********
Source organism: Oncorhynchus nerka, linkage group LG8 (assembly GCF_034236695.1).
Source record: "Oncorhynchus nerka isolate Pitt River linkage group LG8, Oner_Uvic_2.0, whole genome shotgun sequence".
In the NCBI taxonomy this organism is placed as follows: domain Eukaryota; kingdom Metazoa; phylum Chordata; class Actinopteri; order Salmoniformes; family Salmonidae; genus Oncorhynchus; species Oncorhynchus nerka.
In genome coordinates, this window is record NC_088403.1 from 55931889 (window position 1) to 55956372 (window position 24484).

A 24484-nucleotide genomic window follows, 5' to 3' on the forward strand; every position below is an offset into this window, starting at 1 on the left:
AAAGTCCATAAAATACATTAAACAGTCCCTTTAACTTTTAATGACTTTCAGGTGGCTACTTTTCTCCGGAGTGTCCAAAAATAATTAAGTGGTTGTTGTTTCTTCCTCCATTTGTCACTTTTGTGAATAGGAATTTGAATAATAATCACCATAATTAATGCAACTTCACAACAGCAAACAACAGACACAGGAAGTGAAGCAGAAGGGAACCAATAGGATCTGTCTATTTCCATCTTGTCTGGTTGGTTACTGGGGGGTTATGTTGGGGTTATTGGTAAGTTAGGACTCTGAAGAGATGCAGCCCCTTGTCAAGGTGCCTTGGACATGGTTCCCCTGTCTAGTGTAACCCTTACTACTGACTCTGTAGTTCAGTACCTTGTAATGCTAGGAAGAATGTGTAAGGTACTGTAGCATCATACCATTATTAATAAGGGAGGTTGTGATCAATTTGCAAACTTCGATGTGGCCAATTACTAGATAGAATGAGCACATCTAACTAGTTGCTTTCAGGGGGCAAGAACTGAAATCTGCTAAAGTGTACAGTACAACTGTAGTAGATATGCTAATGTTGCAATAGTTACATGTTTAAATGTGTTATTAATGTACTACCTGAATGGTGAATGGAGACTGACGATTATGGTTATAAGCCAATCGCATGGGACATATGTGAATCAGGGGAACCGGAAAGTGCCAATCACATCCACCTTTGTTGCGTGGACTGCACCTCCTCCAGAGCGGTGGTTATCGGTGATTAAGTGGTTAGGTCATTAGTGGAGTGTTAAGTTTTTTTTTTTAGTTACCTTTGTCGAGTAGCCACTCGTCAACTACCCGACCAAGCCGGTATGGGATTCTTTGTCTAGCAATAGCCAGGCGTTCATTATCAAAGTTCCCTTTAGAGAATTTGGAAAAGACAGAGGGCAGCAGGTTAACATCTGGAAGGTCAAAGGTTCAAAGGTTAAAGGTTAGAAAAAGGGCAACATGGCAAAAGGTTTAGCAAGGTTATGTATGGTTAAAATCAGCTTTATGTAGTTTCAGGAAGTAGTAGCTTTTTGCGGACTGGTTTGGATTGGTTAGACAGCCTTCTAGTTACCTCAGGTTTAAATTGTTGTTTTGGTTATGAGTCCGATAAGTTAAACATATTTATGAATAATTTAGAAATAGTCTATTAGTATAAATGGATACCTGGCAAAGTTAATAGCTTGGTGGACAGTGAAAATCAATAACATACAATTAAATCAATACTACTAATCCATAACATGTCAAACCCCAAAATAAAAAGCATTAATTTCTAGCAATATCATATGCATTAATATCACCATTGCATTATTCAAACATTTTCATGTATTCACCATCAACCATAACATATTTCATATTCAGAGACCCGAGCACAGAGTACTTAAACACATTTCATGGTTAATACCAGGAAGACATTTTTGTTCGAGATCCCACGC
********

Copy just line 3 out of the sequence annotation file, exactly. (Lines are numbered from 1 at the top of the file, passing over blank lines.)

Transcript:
In the NCBI taxonomy this organism is placed as follows: domain Eukaryota; kingdom Metazoa; phylum Chordata; class Actinopteri; order Salmoniformes; family Salmonidae; genus Oncorhynchus; species Oncorhynchus nerka.